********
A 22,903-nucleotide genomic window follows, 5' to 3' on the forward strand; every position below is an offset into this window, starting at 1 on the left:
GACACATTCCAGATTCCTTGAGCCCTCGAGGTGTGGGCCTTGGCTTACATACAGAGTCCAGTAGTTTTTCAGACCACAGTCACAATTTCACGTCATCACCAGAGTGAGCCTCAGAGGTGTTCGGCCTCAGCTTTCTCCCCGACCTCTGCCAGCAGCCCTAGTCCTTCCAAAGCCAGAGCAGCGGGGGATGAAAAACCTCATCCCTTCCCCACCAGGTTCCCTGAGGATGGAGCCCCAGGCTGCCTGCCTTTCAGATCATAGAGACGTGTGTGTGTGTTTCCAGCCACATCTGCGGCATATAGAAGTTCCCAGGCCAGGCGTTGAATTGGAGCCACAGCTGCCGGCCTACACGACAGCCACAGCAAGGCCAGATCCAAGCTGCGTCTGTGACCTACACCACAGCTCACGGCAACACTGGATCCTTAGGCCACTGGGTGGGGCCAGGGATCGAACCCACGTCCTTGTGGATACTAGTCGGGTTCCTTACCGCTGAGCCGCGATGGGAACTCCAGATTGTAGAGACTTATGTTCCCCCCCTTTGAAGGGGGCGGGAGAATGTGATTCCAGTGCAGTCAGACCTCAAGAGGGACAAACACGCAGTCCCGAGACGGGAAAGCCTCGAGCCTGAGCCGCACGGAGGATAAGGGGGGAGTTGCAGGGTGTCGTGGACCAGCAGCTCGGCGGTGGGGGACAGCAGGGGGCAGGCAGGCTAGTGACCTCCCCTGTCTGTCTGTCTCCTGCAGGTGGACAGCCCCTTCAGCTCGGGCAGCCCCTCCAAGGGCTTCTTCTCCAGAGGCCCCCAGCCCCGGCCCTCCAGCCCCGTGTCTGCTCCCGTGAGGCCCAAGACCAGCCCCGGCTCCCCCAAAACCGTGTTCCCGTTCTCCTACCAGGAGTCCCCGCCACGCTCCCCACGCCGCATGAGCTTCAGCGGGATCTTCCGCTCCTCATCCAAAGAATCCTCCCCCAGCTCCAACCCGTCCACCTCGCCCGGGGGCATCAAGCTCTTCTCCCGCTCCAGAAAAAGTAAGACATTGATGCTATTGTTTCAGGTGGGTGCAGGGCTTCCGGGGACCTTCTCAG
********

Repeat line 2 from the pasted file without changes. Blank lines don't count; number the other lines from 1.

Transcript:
GACACATTCCAGATTCCTTGAGCCCTCGAGGTGTGGGCCTTGGCTTACATACAGAGTCCAGTAGTTTTTCAGACCACAGTCACAATTTCACGTCATCACCAGAGTGAGCCTCAGAGGTGTTCGGCCTCAGCTTTCTCCCCGACCTCTGCCAGCAGCCCTAGTCCTTCCAAAGCCAGAGCAGCGGGGGATGAAAAACCTCATCCCTTCCCCACCAGGTTCCCTGAGGATGGAGCCCCAGGCTGCCTGCCTTTCAGATCATAGAGACGTGTGTGTGTGTTTCCAGCCACATCTGCGGCATATAGAAGTTCCCAGGCCAGGCGTTGAATTGGAGCCACAGCTGCCGGCCTACACGACAGCCACAGCAAGGCCAGATCCAAGCTGCGTCTGTGACCTACACCACAGCTCACGGCAACACTGGATCCTTAGGCCACTGGGTGGGGCCAGGGATCGAACCCACGTCCTTGTGGATACTAGTCGGGTTCCTTACCGCTGAGCCGCGATGGGAACTCCAGATTGTAGAGACTTATGTTCCCCCCCTTTGAAGGGGGCGGGAGAATGTGATTCCAGTGCAGTCAGACCTCAAGAGGGACAAACACGCAGTCCCGAGACGGGAAAGCCTCGAGCCTGAGCCGCACGGAGGATAAGGGGGGAGTTGCAGGGTGTCGTGGACCAGCAGCTCGGCGGTGGGGGACAGCAGGGGGCAGGCAGGCTAGTGACCTCCCCTGTCTGTCTGTCTCCTGCAGGTGGACAGCCCCTTCAGCTCGGGCAGCCCCTCCAAGGGCTTCTTCTCCAGAGGCCCCCAGCCCCGGCCCTCCAGCCCCGTGTCTGCTCCCGTGAGGCCCAAGACCAGCCCCGGCTCCCCCAAAACCGTGTTCCCGTTCTCCTACCAGGAGTCCCCGCCACGCTCCCCACGCCGCATGAGCTTCAGCGGGATCTTCCGCTCCTCATCCAAAGAATCCTCCCCCAGCTCCAACCCGTCCACCTCGCCCGGGGGCATCAAGCTCTTCTCCCGCTCCAGAAAAAGTAAGACATTGATGCTATTGTTTCAGGTGGGTGCAGGGCTTCCGGGGACCTTCTCAG